In these difficult days, when the world is changing almost daily before our eyes; when the sphere of legal regulation is being extended every year ... it is, perhaps, more important than ever that the administration of justice should be such as to deserve and to earn the confidence of the people ...

‘Oath of Office: New Chief Justice’, The Sydney Morning Herald (Sydney, 18 October 1935) 10.

[82] Commonwealth, Parliamentary Debates, House of Representatives, 9 June 1926, 2830–43.

[83] Ibid 2832.

[84] Letter from Sir John Latham to Wolfgang Friedmann, 8 April 1952 (National Library of

Australia, MS 1009/63/596) (‘Friedmann Letter’).

[85] Ibid.

[86] Letter from Sir John Latham to Sir Owen Dixon, 17 April 1944 (National Library of Australia, MS 1009/1/5680).

[87] Ibid.

[88] Ibid.

[89] Ibid.

[90] Ibid.

[91] Ibid.

[92] Friedmann Letter (n 84).

[93] ‘Swearing In of Sir Owen Dixon as Chief Justice’ (n 17) xiv.

[94] Ayres (n 27) 233. See also George Winterton, ‘The Communist Party Case’ in HP Lee and George Winterton (eds), Australian Constitutional Landmarks (Cambridge University Press, 2003) 108, 135.

[95] Communist Party Case (n 24).

[96] ‘Legal Profession: Judiciary Eulogised’, The Sydney Morning Herald (Sydney, 19 April 1933) 12.

[97] Latham, ‘Interpretation of the Constitution’ (n 12) 5.

[98] Ibid 5, 8–12.

[99] Ibid 4–5.

[100] Engineers’ Case (n 8). Latham set out the relevance of the Engineers’ Case (n 8) as early as 1926, when, as Commonwealth Attorney-General, he stated in Parliament that the case had set aside constitutionally implied doctrinal restraints on Parliament’s legislative power and that

the powers under section 51 of the Constitution were to be construed according to the plain meaning of their terms, and not in the light of any supposed restrictions in the nature of an implied prohibition ...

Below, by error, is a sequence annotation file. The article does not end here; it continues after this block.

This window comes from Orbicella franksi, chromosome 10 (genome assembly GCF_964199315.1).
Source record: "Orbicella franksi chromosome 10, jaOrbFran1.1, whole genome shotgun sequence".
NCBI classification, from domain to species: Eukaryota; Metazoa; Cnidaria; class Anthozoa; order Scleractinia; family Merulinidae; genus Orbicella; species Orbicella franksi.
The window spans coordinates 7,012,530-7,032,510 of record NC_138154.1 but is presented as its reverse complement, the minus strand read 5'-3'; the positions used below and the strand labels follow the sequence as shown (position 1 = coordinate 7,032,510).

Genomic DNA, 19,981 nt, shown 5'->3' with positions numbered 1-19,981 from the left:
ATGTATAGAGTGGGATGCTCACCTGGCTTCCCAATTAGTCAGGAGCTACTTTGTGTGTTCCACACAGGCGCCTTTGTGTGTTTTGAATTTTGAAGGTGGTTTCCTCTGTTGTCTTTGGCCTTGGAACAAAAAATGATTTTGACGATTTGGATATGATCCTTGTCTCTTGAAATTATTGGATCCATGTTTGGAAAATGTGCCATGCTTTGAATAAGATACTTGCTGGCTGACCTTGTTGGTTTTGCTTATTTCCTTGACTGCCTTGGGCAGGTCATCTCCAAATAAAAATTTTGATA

Commonwealth, Parliamentary Debates, House of Representatives, 10 June 1926, 2911–12. Latham would go on to quote directly from the joint judgment in the case: at 2912, quoting Engineers’ Case (n 8) 154 (Knox CJ, Isaacs, Rich and Starke JJ). See also Commonwealth, Parliamentary Debates, House of Representatives, 3 May 1933, 1157 (John Greig Latham).

[101] Latham acted with Sir Edward Mitchell KC for the States of Victoria, South Australia and

Tasmania as interveners in the case: Engineers’ Case (n 8) 134.

[102] Ibid 149–50 (Knox CJ, Isaacs, Rich and Starke JJ).

[103] Ibid 152.

[104] RTE Latham, ‘The Law and the Commonwealth’ in WK Hancock (ed), Survey of British

Commonwealth Affairs (Oxford University Press, 1937–42) vol 1, 510, 563.

[105] LF Crisp, The Unrelenting Penance of Federalist Isaac Isaacs: 1897–1947 (1981) 97.

[106] Jeffrey Goldsworthy, ‘Originalism in Constitutional Interpretation’ [1997] FedLawRw 1; (1997) 25(1) Federal Law Review 1, 14.

[107] Engineers’ Case (n 8) 146–8 (Knox CJ, Isaacs, Rich and Starke JJ). See also, eg,

Commonwealth v The Colonial Combing, Spinning & Weaving Co Ltd [1922] HCA 62; (1922) 31 CLR 421,

438–9 (Isaacs J) (‘Wooltops Case’); Commonwealth v Kreglinger & Fernau Ltd [1926] HCA 8; (1926) 37 CLR 393, 413 (Isaacs J) (‘Kreglinger’).

[108] Wooltops Case (n 107) 438–9.

[109] Zelman Cowen, Isaac Isaacs (Oxford University Press, 1967) 150.

[110] Zelman Cowen, ‘Isaacs, Sir Isaac Alfred (1855–1948)’ in Bede Nairn and Geoffrey Serle (eds), Australian Dictionary of Biography (Melbourne University Press, 1966–91) vol 9, 444, 447.

[111] Ross Anderson, ‘The States and Relations with the Commonwealth’ in Justice Else-Mitchell (ed), Essays on the Australian Constitution (Law Book, 2nd ed, 1961) 93, 97.

[112] Zelman Cowen, ‘Isaacs, Isaac Alfred’ in Tony Blackshield, Michael Coper and George Williams (eds), The Oxford Companion to the High Court of Australia (Oxford University Press, 2001) 359, 359–60.

[113] Sir John Greig Latham, ‘Sir Isaac Isaacs’ (1948) 22(2) Australian Law Journal 66, 66.

[114] Ibid.

[115] Commonwealth, Parliamentary Debates, House of Representatives, 3 May 1933, 1157.

[116] Ibid. See also his comments in 1926, as Attorney-General, on the nature of post-Engineers’ Case constitutional adjudication: ‘each power under section 51 is read independently, and according to the natural meaning of its own words, apart from any implied prohibition relating to interference with intra-state trade’: Commonwealth, Parliamentary Debates, House of Representatives, 11 June 1926, 2987–8.

[117] [1944] HCA 27; (1944) 69 CLR 338, 347.

[118] Ibid 350.

[119] Ibid.

[120] Latham, ‘Interpretation of the Constitution’ (n 12) 3.

[121] Ibid 28–9.

[122] Ibid 8, 31.

[123] Ibid 28.

[124] Ibid 8.

[125] Australian Steamships Ltd v Malcolm [1914] HCA 73; (1914) 19 CLR 298, 328. Cf Kreglinger (n 107) 411–13 (Isaacs J).

[126] See, eg, Lim (n 16) ch 2.

[127] ‘Retirement of the Chief Justice’ (n 12) x.

[128] [1936] HCA 7; (1936) 54 CLR 657, 663–4 (Latham CJ).

[129] Ibid 665.

[130] Ibid 665, 670.

[131] Ibid 675.

[132] Leslie Zines, ‘Form and Substance: “Discrimination” in Modern Constitutional Law’ [1992] FedLawRw 5; (1992) 21(1) Federal Law Review 136, 137 (‘Form and Substance’).

[133] Ibid.